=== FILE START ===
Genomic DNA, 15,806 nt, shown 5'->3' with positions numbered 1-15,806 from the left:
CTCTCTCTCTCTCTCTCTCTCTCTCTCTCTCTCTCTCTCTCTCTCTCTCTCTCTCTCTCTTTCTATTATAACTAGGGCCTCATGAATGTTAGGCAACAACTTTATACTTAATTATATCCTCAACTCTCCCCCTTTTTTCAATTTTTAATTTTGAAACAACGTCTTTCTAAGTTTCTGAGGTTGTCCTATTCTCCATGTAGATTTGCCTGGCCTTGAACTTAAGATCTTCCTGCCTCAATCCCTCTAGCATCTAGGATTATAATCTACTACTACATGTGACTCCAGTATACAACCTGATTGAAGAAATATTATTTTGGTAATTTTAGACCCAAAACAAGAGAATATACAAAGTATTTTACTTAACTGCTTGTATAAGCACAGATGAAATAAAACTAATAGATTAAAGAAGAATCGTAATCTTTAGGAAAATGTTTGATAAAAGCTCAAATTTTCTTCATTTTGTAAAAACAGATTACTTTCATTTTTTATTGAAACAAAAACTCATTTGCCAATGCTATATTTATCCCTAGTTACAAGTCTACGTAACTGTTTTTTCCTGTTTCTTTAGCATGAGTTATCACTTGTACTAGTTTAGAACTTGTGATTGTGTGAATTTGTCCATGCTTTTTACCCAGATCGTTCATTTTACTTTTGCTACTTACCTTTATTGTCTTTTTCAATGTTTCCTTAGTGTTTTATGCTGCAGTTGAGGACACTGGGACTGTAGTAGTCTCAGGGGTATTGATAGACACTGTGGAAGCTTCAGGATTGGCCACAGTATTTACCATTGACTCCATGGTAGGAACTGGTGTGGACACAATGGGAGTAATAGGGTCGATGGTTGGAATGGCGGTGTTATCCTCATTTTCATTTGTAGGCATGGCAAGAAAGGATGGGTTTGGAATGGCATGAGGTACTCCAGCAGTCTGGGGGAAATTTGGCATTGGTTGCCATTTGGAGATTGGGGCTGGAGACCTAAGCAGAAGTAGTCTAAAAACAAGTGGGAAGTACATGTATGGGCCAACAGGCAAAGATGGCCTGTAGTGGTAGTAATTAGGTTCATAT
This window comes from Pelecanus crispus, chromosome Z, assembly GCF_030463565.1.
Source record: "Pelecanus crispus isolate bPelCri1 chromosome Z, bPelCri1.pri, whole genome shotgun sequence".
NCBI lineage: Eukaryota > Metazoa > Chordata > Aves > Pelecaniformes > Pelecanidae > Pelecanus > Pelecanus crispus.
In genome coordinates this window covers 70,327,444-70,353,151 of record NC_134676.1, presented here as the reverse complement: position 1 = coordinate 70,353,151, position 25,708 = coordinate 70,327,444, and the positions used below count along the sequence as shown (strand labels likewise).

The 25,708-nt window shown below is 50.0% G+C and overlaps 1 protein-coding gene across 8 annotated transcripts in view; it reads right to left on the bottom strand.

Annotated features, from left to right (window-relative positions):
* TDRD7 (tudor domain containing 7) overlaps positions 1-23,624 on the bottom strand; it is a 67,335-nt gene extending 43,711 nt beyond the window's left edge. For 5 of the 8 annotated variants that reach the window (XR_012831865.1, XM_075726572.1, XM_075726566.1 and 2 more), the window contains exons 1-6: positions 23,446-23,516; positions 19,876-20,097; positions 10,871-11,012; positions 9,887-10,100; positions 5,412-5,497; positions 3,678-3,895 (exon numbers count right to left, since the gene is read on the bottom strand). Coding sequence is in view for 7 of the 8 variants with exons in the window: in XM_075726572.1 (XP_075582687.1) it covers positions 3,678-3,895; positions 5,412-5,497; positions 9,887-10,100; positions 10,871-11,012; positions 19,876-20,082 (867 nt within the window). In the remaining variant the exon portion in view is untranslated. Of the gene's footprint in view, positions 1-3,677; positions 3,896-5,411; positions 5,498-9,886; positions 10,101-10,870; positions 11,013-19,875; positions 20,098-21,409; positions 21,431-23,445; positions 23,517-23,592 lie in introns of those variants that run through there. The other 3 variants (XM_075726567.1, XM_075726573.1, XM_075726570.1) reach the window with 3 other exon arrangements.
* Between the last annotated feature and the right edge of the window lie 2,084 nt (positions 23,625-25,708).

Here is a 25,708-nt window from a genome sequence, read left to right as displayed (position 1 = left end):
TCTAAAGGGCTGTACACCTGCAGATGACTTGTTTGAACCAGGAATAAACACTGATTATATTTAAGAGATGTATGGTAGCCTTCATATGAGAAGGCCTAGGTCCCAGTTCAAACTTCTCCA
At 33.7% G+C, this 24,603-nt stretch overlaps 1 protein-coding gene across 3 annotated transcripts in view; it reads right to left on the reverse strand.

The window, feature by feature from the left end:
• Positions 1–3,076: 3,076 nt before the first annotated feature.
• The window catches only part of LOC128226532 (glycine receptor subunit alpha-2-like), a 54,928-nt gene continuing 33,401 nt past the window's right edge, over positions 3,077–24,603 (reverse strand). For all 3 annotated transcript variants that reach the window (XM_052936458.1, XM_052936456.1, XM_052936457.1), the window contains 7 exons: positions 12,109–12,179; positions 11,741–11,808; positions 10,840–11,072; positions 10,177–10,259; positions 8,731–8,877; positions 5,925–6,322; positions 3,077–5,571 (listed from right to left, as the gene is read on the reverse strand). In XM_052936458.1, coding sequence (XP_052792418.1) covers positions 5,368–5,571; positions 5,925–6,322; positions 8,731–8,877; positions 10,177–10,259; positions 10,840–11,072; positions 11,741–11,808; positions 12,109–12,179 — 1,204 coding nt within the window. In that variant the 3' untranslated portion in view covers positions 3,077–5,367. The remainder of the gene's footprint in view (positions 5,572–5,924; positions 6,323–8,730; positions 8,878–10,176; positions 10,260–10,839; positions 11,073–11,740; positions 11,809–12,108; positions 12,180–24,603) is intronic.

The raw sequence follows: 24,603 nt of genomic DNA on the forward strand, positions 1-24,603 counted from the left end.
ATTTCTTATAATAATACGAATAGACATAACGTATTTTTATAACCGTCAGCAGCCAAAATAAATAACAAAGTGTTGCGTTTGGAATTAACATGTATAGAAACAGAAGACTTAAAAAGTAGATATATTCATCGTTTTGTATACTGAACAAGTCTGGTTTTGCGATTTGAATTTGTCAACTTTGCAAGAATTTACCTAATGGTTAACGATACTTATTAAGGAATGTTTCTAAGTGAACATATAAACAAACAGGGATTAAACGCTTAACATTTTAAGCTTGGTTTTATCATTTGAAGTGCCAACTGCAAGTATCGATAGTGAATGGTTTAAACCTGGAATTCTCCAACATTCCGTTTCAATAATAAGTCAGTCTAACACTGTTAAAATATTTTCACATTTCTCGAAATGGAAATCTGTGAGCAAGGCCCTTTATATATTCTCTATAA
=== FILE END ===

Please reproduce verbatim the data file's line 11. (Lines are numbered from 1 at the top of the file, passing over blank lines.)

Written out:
Here is a 25,708-nt window from a genome sequence, read left to right as displayed (position 1 = left end):